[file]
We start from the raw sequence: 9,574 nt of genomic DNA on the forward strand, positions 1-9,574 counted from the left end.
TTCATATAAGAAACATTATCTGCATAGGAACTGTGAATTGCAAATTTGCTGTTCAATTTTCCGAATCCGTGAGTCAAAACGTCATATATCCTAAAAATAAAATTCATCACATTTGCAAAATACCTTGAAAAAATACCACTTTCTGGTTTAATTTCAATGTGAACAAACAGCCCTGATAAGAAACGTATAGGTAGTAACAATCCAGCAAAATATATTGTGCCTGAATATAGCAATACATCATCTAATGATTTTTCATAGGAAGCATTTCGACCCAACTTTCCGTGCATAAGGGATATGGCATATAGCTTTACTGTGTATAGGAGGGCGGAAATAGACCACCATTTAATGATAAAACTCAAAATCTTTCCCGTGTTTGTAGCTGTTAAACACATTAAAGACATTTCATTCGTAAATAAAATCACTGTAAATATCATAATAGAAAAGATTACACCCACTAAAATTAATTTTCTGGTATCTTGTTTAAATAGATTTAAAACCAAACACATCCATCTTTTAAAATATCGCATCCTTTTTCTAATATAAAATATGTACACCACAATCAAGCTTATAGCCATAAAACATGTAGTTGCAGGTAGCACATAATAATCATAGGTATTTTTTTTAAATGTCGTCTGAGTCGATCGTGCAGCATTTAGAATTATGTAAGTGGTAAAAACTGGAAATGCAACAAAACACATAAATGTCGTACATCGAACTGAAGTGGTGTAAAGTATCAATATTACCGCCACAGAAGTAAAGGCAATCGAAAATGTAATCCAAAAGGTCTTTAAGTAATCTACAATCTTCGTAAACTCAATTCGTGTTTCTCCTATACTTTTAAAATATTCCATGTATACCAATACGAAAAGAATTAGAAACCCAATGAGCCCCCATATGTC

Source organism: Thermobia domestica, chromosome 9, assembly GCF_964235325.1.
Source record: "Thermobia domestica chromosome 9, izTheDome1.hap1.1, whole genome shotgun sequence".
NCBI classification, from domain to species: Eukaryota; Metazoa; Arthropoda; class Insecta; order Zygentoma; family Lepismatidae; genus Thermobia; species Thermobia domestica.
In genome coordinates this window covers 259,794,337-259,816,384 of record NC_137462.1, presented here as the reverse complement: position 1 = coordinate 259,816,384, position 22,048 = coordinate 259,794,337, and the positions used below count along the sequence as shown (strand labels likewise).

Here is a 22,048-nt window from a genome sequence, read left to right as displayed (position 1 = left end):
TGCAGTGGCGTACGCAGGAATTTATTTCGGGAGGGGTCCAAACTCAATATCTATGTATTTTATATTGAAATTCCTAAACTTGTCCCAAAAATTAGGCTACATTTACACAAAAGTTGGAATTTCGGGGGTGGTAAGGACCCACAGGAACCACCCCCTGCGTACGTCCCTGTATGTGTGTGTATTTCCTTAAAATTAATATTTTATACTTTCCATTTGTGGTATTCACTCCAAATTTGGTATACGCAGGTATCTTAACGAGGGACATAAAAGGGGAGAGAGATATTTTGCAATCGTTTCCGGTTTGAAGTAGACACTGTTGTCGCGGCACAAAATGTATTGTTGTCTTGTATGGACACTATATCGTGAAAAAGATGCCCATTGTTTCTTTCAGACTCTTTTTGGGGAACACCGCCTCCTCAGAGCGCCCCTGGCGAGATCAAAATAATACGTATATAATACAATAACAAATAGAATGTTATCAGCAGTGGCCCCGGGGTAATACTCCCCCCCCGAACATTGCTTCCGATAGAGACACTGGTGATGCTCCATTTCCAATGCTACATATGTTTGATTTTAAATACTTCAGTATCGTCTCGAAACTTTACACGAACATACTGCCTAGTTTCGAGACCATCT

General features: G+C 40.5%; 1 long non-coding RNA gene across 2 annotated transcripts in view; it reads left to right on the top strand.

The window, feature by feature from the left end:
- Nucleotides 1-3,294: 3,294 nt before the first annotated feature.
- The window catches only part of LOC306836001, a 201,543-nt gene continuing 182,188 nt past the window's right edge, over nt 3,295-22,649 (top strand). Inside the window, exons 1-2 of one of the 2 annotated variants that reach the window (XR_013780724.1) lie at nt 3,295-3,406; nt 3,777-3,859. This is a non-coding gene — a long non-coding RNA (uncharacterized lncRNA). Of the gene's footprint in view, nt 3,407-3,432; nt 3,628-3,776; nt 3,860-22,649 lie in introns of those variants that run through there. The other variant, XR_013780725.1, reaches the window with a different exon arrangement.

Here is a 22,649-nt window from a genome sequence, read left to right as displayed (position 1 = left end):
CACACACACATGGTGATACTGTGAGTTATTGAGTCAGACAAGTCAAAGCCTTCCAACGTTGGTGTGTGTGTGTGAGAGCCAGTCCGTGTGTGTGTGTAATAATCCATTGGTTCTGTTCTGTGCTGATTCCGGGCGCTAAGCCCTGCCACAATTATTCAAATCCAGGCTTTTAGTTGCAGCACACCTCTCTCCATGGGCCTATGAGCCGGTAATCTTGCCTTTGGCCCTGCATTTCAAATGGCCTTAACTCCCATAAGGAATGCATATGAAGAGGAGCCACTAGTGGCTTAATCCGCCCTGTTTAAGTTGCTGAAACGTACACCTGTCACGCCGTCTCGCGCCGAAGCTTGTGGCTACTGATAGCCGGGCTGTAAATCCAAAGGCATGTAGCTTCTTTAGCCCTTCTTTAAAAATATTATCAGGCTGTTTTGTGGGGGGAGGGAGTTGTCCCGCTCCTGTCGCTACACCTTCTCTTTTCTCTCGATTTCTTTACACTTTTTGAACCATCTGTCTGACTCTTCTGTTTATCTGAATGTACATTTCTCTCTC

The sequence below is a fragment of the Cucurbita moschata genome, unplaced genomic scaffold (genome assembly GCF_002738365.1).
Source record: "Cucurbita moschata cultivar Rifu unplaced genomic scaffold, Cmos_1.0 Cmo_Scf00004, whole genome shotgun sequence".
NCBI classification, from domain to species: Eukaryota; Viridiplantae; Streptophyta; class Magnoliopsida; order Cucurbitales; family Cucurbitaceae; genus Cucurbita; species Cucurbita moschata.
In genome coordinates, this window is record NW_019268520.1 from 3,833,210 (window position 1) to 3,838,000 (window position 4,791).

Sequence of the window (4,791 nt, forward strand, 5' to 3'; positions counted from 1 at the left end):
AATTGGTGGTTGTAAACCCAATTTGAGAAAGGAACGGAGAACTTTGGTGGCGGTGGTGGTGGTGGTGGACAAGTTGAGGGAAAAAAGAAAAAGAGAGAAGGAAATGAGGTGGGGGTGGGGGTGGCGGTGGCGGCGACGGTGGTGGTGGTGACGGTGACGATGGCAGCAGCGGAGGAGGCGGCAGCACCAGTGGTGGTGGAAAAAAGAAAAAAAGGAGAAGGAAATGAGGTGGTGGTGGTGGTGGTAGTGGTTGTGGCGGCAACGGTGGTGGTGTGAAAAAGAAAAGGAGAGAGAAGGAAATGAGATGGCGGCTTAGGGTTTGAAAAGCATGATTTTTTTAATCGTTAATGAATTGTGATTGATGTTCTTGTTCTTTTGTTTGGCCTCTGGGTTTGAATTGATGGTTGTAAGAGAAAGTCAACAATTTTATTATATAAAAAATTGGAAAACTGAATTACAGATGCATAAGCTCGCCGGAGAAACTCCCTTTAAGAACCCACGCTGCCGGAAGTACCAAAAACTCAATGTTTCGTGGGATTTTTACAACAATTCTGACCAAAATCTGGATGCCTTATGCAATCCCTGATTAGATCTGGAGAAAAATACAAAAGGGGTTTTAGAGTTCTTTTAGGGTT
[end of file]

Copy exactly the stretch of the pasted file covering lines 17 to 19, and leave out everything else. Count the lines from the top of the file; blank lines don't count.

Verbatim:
NCBI classification, from domain to species: Eukaryota; Viridiplantae; Streptophyta; class Magnoliopsida; order Cucurbitales; family Cucurbitaceae; genus Cucurbita; species Cucurbita moschata.
In genome coordinates, this window is record NW_019268520.1 from 3,833,210 (window position 1) to 3,838,000 (window position 4,791).

Sequence of the window (4,791 nt, forward strand, 5' to 3'; positions counted from 1 at the left end):